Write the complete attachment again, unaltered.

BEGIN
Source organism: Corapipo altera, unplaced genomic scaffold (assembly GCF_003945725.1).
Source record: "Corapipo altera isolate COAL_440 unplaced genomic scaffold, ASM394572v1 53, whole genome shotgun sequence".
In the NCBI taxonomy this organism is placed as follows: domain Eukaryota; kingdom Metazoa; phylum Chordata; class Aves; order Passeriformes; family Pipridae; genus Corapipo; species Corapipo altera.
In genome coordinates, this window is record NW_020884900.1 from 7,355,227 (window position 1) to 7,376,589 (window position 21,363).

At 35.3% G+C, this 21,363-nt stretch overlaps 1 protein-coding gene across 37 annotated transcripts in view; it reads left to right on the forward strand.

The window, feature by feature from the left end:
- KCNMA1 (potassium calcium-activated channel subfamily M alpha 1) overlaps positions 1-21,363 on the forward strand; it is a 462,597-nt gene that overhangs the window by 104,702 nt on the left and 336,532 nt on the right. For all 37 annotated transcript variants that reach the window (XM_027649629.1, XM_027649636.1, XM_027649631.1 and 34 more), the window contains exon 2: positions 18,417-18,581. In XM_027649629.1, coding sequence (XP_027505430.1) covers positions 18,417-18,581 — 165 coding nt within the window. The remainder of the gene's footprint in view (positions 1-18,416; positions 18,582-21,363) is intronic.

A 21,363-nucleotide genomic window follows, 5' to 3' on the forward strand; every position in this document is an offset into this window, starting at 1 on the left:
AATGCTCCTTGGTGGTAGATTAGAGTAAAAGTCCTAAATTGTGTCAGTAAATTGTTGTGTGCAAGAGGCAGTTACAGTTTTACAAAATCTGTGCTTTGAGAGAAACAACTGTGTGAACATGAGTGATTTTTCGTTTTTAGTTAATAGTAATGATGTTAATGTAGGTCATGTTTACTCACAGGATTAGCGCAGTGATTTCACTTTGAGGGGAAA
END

Source organism: Corapipo altera, unplaced genomic scaffold (assembly GCF_003945725.1).
Source record: "Corapipo altera isolate COAL_440 unplaced genomic scaffold, ASM394572v1 53, whole genome shotgun sequence".
In the NCBI taxonomy this organism is placed as follows: domain Eukaryota; kingdom Metazoa; phylum Chordata; class Aves; order Passeriformes; family Pipridae; genus Corapipo; species Corapipo altera.
In genome coordinates, this window is record NW_020884900.1 from 7,355,227 (window position 1) to 7,376,589 (window position 21,363).

At 35.3% G+C, this 21,363-nt stretch overlaps 1 protein-coding gene across 37 annotated transcripts in view; it reads left to right on the forward strand.

The window, feature by feature from the left end:
- KCNMA1 (potassium calcium-activated channel subfamily M alpha 1) overlaps positions 1-21,363 on the forward strand; it is a 462,597-nt gene that overhangs the window by 104,702 nt on the left and 336,532 nt on the right. For all 37 annotated transcript variants that reach the window (XM_027649629.1, XM_027649636.1, XM_027649631.1 and 34 more), the window contains exon 2: positions 18,417-18,581. In XM_027649629.1, coding sequence (XP_027505430.1) covers positions 18,417-18,581 — 165 coding nt within the window. The remainder of the gene's footprint in view (positions 1-18,416; positions 18,582-21,363) is intronic.

A 21,363-nucleotide genomic window follows, 5' to 3' on the forward strand; every position in this document is an offset into this window, starting at 1 on the left:
AATGCTCCTTGGTGGTAGATTAGAGTAAAAGTCCTAAATTGTGTCAGTAAATTGTTGTGTGCAAGAGGCAGTTACAGTTTTACAAAATCTGTGCTTTGAGAGAAACAACTGTGTGAACATGAGTGATTTTTCGTTTTTAGTTAATAGTAATGATGTTAATGTAGGTCATGTTTACTCACAGGATTAGCGCAGTGATTTCACTTTGAGGGGAAA